Astonishing Science. Spectacular museum.
He retired from his post of Deputy Chief Scientific Officer in 1972 and died in 1997, having won such awards as an OBE, the A.C. Popov Gold Medal from the Soviet Academy of Sciences and the Tompion Gold Medal of the Clockmakers' Company.
The frequency of a pendulum is only constant if it swings freely. If it is interfered with, its speed will be changed. Unfortunately, if the pendulum is never pushed, it will eventually stop swinging and, without pushing something else, it will be unable to control a clock.
In 1889, a clock was produced which had one pendulum swinging as freely as possible and another to control the clock mechanism. The design was gradually refined and in 1921, William Shortt and F Hope-Jones produced the Shortt-Synchronome free pendulum system shown here.
The picture on the left shows a Shortt free pendulum in a display case. Normally, it would work in a special enclosure in a near vacuum. The free pendulum is connected electronically to a "slave" clock, a modified electrically wound pendulum clock. The picture on the right shows details of this clock.
Every thirty seconds, the slave clock sends an electrical signal to the mechanism above the free pendulum, which gives it a tiny push to keep it swinging. As this mechanism resets itself, it sends a signal back to a synchronising unit on the slave clock, which adjusts the swinging of its pendulum to keep it exactly in step with the free one.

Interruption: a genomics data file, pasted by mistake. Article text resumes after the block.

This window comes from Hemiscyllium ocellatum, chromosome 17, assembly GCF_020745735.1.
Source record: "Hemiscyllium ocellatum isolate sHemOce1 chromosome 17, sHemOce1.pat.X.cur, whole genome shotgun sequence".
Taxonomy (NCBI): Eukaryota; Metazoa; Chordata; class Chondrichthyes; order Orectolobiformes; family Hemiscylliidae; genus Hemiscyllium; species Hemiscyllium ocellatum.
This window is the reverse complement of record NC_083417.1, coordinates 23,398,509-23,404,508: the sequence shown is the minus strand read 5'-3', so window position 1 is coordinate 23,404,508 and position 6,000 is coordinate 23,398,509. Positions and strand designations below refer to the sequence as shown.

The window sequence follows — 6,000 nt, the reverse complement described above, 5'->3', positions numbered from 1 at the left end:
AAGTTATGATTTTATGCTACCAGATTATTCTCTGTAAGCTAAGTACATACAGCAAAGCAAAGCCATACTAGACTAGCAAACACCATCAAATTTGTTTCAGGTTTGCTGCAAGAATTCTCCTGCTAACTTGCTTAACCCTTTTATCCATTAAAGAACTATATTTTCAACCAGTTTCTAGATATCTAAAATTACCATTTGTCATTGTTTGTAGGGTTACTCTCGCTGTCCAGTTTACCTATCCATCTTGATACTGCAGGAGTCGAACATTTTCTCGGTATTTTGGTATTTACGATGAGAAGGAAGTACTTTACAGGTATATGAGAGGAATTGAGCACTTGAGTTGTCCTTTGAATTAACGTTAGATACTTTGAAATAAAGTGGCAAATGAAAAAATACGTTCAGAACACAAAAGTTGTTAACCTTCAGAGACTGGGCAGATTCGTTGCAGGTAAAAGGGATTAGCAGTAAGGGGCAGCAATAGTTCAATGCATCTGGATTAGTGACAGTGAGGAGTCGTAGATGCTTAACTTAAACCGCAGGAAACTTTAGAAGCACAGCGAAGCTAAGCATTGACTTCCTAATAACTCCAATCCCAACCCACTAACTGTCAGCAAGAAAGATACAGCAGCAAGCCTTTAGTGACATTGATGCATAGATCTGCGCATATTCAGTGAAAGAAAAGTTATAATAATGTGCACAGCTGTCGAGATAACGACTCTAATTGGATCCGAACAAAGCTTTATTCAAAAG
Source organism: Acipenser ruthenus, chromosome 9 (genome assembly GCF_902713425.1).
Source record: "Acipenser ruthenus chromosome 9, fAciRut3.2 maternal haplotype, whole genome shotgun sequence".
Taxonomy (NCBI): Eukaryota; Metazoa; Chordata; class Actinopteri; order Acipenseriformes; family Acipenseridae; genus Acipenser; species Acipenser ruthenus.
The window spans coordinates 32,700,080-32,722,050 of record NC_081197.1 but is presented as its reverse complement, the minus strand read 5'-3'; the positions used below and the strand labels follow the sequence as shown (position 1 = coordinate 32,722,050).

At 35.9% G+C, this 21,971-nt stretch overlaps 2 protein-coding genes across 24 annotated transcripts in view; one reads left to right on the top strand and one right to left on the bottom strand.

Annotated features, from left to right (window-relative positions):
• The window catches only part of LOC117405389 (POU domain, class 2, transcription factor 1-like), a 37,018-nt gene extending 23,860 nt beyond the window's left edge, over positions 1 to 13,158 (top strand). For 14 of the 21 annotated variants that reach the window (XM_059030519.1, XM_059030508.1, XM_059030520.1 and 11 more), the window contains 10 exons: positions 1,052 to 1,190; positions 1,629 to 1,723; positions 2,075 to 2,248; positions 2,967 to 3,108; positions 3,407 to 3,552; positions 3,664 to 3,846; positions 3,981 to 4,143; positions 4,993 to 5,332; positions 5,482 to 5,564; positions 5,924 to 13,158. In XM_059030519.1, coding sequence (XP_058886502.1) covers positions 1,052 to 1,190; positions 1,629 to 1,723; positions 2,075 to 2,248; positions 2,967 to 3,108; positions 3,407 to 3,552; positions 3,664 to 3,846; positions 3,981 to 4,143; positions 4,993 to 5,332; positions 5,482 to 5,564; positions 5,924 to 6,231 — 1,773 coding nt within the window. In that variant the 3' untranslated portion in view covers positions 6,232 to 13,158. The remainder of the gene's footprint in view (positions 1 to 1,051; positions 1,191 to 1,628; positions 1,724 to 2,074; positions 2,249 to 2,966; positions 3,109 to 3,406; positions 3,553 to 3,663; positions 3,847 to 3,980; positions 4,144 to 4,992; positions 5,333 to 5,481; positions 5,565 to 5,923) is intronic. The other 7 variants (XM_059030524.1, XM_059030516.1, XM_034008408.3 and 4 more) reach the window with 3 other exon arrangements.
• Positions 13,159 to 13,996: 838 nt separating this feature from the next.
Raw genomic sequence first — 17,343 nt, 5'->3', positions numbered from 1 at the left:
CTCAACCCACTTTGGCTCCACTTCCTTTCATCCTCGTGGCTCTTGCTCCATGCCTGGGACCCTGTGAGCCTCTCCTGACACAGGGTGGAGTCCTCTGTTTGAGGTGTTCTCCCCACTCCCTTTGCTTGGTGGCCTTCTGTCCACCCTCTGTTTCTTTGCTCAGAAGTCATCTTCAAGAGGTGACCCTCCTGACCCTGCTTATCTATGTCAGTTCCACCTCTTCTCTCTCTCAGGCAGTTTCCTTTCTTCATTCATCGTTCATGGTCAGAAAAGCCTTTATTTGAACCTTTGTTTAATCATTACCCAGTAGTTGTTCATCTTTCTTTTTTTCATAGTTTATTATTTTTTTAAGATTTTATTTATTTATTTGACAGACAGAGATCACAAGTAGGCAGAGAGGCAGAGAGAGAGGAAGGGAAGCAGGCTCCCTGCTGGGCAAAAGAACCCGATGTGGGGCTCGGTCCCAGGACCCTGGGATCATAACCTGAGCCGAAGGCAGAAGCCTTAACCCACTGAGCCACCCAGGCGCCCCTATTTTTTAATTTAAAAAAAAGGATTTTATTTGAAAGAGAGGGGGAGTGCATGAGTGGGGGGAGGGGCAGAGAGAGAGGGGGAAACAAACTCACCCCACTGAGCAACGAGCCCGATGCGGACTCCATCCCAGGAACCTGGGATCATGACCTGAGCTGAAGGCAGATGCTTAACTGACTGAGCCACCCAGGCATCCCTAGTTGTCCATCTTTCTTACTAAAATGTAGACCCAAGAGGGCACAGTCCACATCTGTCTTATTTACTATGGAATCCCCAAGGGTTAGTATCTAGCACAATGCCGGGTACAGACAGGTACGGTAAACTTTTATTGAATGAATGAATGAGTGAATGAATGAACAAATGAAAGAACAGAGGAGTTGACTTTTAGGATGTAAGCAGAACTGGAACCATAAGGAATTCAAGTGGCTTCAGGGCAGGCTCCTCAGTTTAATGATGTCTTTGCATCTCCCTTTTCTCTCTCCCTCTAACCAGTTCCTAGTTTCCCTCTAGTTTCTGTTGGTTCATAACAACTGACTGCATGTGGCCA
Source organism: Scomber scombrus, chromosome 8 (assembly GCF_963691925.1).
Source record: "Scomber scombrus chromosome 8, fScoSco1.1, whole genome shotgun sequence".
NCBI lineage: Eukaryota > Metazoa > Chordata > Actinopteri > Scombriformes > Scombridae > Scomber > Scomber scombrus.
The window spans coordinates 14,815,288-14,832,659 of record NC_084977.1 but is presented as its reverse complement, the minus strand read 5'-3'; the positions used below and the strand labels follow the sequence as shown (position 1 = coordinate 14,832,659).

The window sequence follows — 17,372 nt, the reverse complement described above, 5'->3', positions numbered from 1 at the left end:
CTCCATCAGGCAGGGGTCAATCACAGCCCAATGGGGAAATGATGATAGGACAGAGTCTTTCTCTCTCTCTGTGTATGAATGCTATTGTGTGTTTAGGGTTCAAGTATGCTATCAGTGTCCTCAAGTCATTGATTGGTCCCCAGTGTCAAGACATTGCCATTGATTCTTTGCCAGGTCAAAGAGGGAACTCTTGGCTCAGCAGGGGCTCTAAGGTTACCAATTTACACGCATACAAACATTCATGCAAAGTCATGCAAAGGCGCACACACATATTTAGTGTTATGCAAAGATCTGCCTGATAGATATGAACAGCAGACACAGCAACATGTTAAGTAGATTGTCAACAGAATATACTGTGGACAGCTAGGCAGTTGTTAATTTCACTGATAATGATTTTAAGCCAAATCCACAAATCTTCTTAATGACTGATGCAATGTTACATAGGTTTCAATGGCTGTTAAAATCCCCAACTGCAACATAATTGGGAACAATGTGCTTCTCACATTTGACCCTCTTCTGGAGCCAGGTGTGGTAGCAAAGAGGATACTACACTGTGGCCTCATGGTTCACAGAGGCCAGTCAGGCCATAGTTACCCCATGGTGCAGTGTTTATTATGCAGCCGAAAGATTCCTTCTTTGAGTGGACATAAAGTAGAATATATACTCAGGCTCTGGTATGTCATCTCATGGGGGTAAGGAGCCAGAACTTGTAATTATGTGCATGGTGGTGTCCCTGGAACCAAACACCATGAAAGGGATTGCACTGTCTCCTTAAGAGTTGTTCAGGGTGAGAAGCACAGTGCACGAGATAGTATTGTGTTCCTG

Because there is no interference with the movement of the free pendulum except for a tiny push every thirty seconds, it keeps time very accurately - to within about one second per year. This is much more accurate than the slave clock on its own because the pendulum of this clock has to move part of the mechanism with every swing and needs a larger push to keep it moving than the free pendulum does.
Essen ring, 1938.
About a hundred clock systems like this were made for observatories all over the world. The first was installed at Edinburgh in 1921 and some were used at the Royal Greenwich Observatory from 1921 until 1942, when they were replaced by quartz crystal clocks.
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